More remedial poetry

I had always assumed that “Laugh and the world laughs with you, cry and you cry alone” was just an old saying found on eternally-reblogged Tumblr pictures and the covers of overpriced diaries at Barnes & Noble. But as Heather was quick to inform me, it’s actually part of a longer work: “Solitude” by Edna Wheeler Wilcox. Rather than what would first appear to be a call for joy and focusing on the positive things in life, it turns out to be a bitterly depressing portrayal of the stark isolation of pain:

Laugh, and the world laughs with you;
Weep, and you weep alone.
For the sad old earth must borrow its mirth,
But has trouble enough of its own.
Sing, and the hills will answer;
Sigh, it is lost on the air.
The echoes bound to a joyful sound,
But shrink from voicing care.

Rejoice, and men will seek you;
Grieve, and they turn and go.
They want full measure of all your pleasure,
But they do not need your woe.
Be glad, and your friends are many;
Be sad, and you lose them all.
There are none to decline your nectared wine,
But alone you must drink life’s gall.

Feast, and your halls are crowded;
Fast, and the world goes by.
Succeed and give, and it helps you live,
But no man can help you die.
There is room in the halls of pleasure
For a long and lordly train,
But one by one we must all file on
Through the narrow aisles of pain.

Ultimately, the central message seems to be less like “Cheer up!”, and more like “Fuck people.”

More remedial poetry

Good comment of the day

On my video about “non-denominational” public school prayers, someone left this comment:

in junior high school we proposed ‘Invictus’ – by William Ernest Henley as a non-denominational invocation to replace other pledges and prayers in school. Didn’t go over well. What do you think?

I don’t know how I managed to miss this poem. It reads like a Klingon war song:

Out of the night that covers me,
Black as the pit from pole to pole,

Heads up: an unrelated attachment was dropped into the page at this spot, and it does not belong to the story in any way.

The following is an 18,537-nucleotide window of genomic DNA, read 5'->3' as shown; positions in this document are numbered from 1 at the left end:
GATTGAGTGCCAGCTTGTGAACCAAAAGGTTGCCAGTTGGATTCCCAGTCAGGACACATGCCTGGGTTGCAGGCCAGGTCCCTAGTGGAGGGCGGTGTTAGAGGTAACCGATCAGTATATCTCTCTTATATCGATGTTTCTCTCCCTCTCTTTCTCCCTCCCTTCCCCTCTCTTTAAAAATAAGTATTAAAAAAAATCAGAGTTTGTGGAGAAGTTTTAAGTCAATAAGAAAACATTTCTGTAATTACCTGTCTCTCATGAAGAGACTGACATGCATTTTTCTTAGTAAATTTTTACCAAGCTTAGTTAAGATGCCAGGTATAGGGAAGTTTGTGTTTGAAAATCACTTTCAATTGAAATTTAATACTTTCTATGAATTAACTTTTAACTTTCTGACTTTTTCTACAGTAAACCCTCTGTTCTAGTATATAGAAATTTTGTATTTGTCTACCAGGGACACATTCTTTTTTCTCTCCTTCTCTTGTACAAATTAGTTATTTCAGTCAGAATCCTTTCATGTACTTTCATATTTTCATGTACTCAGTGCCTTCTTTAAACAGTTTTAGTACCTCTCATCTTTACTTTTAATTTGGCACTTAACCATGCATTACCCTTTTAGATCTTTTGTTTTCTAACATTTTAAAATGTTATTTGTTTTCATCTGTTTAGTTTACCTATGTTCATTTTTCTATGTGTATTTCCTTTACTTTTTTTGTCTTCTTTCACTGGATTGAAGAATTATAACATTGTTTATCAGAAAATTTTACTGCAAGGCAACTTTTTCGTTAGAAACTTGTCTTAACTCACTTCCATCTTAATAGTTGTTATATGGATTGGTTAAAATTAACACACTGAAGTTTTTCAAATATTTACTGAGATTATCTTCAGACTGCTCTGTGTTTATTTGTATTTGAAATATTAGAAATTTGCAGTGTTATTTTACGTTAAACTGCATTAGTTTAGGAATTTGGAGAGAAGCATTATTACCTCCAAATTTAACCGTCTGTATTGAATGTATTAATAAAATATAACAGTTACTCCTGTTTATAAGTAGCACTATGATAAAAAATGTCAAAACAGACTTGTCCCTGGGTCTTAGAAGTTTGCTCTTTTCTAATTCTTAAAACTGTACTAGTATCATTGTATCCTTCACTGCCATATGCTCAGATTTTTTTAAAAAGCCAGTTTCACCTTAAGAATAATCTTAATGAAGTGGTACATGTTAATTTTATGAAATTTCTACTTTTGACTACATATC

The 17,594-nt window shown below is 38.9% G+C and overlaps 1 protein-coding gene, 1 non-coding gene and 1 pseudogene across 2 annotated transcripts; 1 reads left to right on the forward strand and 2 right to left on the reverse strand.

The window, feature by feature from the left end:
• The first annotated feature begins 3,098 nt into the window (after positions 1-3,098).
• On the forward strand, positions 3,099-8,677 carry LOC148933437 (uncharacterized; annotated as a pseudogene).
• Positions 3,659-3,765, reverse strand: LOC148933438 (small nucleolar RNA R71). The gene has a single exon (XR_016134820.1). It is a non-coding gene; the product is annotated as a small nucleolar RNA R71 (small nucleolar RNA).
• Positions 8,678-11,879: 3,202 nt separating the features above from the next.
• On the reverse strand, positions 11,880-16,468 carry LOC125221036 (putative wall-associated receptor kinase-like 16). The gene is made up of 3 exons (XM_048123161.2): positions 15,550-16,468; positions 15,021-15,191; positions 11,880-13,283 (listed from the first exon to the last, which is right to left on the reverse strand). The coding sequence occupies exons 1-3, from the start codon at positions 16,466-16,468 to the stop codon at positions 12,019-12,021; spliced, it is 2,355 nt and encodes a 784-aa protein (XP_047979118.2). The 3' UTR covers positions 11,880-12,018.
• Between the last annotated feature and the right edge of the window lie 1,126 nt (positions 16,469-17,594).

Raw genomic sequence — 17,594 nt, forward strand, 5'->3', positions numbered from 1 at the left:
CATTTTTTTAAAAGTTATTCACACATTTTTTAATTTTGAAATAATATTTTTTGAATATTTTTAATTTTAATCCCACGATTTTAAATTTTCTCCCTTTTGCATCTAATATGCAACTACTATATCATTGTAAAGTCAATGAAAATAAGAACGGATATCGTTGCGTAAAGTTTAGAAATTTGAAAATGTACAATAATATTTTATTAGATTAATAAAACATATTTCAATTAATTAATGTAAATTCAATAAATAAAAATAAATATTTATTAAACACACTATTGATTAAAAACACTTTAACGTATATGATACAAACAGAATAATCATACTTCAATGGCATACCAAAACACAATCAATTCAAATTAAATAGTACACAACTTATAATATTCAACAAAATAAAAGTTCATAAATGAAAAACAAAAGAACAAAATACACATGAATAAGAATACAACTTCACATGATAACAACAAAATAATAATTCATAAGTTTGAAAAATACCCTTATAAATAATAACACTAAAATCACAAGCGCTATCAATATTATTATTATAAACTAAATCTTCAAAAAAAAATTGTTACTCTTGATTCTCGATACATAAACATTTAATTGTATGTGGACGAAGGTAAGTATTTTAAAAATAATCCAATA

I thank whatever gods may be
For my unconquerable soul.

In the fell clutch of circumstance
I have not winced nor cried aloud.
Under the bludgeonings of chance
My head is bloody, but unbowed.

Beyond this place of wrath and tears
Looms but the Horror of the shade,
And yet the menace of the years
Finds and shall find me unafraid.

It matters not how strait the gate,
How charged with punishments the scroll,
I am the master of my fate:
I am the captain of my soul.

It may not be entirely secular, but it is entirely badass.

Good comment of the day

A Morality Tale

If you’re not a believer, you may be perplexed
When you see how they treat their most sacred of texts
Interpreted, twisted, distorted, and flexed,
Their exegesis leaves us feeling quite vexed
For whenever you quote what their holy book said,
They’ll claim that it doesn’t – you must have misread
If you think you’ve found something to leave their face red,
They’ve reasoned it means something different instead.

Six days made the earth? Just a metaphor, fool
We’re allowed to buy slaves? That’s no longer a rule
And Adam and Eve, with a literate snake?
It’s only a parable, make no mistake
Does it preach death for gays? No, they’re just damned to hell
You can let witches live, but they’re hellbound as well
And all of those laws that regard menstruation?
An old, obsolete, bureaucratic creation!

Excuses abound, with their long-practiced skill
They can write off most anything – you know they will
But then comes the twist in this splitting of hairs:
Their comrades have much different answers from theirs!
They’ve rationalized it a whole different way
You won’t get a straight answer, I’m sorry to say
For the doctrines of everyone other than they
Are the very beliefs against which they inveigh.

From Catholic to Baptist, Messianic Jew,
Presbyterian, Methodist, Lutheran too,
LDS, Christian Science, they all get their due
As each one insists that the rest are untrue
So who’s figured out the correct world view?
Which one do we follow? Which ones to eschew?